There are some people who think summer vacation is a luxury we can’t afford these days. They tout the belief that if American children go to school 12 months, then maybe we can catch up with our foreign competition on the education front.
Personally, I think there are a lot of holes in that argument, but this is no forum to go into them. I do think, however, that the idea of the “lazy, hazy days of summer” is a myth, particularly to today’s high school athletes.
First, from a time perspective, summer has never been shorter. When I was a student in the early 1970s, we got out of school in May and started back the Tuesday after Labor Day in early September. Often, we played the first high school football game before school actually began. So summer lasted a full three months.
Now, school lets out at about the same time – or maybe a week or so later. But almost every school resumes for the fall in early to mid-August. So that denies today’s kids almost three full weeks of summer vacation that their parents once enjoyed.
But beyond sheer time spent, summers are shorter than ever. Ask your average high school varsity athlete – regardless of the sport – how he or she spent the summer. The odds are good that they spent most of June and July at sports camps, competing in summer leagues or playing travel ball, with only a week or two at the most allowed for time at the beach or the lake with family and friends. Then, by the time Aug. 1 rolls around, they’re busy getting ready to return to school.
And all that’s not necessarily a bad thing. In fact, most high school athletes enjoy playing or practicing their favorite sport during the summer months. The point is, however, they have comparatively little “down time” in the summer, particularly compared to their parents.
“There is more demanded of them (high school athletes) than ever before,” said Robert Higginbotham, former football coach at Mountain Brook and Shades Valley. “Kids don’t get much of a summer anymore. There are so many things requiring their time now.”
The new phenomenon for high school football in the summer is the 7-on-7 tournament, where schools from all over the country gather on a high school campus for a sort of glorified flag-football championship. Players wear helmets but no pads. Blocking and tackling are not allowed.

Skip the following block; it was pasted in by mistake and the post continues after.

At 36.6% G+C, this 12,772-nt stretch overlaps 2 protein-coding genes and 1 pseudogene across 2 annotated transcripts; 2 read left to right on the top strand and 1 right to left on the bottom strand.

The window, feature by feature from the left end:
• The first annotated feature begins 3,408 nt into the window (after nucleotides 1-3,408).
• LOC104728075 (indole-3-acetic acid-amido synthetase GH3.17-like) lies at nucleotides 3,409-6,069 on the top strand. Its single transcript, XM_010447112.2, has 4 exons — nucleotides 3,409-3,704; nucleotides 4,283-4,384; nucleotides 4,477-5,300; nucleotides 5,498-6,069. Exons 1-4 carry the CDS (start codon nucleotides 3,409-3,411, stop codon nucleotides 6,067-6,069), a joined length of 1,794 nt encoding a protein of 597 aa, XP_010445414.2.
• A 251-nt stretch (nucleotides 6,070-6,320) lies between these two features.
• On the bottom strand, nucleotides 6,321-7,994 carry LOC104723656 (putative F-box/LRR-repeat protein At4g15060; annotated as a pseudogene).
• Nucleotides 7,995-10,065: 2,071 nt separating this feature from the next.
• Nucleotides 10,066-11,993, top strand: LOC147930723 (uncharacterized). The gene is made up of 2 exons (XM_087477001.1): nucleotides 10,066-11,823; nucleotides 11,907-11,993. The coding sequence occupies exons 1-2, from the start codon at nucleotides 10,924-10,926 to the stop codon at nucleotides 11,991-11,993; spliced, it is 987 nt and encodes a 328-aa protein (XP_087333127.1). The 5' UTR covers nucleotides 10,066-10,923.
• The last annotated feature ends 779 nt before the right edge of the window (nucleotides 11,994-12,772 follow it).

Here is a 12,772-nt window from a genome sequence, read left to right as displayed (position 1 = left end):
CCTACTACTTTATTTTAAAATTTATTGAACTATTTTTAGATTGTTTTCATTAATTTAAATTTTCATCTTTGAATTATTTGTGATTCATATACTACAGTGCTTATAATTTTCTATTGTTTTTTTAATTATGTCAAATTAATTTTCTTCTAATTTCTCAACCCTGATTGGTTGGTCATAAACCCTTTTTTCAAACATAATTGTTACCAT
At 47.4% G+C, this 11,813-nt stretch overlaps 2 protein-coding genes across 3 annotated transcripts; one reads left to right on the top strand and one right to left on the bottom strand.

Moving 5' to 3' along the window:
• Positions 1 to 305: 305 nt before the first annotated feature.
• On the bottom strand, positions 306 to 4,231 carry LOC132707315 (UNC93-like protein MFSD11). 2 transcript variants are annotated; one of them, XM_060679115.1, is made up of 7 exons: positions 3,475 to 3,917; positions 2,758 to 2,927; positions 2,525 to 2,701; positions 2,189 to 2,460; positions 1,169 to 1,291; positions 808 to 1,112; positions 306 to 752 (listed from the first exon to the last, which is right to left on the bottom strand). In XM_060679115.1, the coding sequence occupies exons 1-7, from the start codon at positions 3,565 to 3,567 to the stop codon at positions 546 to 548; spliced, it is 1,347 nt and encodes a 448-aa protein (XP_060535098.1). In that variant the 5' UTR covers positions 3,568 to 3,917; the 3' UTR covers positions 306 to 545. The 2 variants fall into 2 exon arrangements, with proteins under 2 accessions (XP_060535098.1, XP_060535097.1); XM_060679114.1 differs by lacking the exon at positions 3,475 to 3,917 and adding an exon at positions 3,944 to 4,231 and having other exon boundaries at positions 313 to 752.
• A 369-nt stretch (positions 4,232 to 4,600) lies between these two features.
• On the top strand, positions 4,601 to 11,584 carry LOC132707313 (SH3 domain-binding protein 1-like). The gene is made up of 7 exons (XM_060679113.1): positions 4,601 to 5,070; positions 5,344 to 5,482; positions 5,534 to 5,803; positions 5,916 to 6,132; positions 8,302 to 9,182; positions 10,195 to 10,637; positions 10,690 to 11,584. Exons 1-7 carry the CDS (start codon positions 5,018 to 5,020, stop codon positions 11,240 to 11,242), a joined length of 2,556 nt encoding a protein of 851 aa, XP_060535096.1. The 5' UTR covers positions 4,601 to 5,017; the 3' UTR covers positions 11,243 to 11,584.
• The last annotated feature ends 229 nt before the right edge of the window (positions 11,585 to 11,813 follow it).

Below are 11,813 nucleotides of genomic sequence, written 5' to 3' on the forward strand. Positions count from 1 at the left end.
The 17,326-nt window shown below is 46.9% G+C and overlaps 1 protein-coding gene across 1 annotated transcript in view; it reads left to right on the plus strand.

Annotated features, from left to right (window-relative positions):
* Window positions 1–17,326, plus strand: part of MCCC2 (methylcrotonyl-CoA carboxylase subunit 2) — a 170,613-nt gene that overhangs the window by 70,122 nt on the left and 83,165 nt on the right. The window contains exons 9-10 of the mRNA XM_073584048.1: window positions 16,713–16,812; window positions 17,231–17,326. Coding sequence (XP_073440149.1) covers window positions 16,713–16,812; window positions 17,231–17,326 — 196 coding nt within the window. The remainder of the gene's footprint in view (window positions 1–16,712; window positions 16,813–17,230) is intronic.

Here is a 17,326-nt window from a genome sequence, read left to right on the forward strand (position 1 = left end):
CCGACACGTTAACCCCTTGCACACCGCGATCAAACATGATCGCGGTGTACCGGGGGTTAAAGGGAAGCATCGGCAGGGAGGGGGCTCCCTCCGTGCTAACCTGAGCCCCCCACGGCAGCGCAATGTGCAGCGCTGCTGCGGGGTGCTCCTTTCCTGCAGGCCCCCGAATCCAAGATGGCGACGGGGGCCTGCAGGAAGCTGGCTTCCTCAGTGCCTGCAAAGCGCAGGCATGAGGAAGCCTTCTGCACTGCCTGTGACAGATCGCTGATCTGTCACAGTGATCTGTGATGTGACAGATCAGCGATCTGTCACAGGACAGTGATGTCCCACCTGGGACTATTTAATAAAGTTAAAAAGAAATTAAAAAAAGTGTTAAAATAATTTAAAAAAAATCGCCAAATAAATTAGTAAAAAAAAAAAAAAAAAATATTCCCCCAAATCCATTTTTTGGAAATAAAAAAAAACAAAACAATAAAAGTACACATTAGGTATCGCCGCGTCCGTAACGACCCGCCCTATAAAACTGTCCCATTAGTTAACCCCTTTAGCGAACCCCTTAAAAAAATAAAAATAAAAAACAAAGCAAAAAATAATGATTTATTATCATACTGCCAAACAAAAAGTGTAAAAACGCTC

The games originally started as just competition between local schools but have grown in importance over the years. For example, the recent National Select 7-on-7 Championships, presented by Under Armour, were hosted by Hoover and Spain Park and featured teams that came from as far away as Arkansas to compete.
The competition is interesting to watch from a spectator standpoint and gives coaches an early opportunity to see how their players react in something similar to real-game conditions. But it also shaves a couple of more weeks from an athlete’s free time during the summer.
Of course, football players know that late July is when they need to start getting their minds on the sport, as fall practice starts just a couple of weeks afterward. The early August practice schedule isn’t anything new. The sight of 16- and 17-year-olds practicing football wearing full pads in 100 degree heat has been a part of the game in Alabama since the 1970s.
If I had my way, things would go back to where they were in the 1960s and before: Football practices started around Labor Day, and the season began on the third Friday night in September.
Of course, with playoffs now stretching into December, my fantasy will never happen – but I can still dream.
The shorter summers can hurt kids from a financial standpoint as well. In many areas, students need summer jobs not just for extra spending money but sometimes to help with household expenses. If athletes have only a few weeks to work, they’re going to have to find a very understanding employer to hire them for such a short period of time.
And while most summer jobs for teens don’t exactly require rocket scientists, the work experience itself can be valuable for the vast majority of high school athletes who won’t go on to the professional ranks.
But the toothpaste is pretty much out of the tube. Leisure time is in short supply for high school athletes, and that’s not likely to change. So those days of summer may be hazy, but they aren’t lazy – that’s for sure.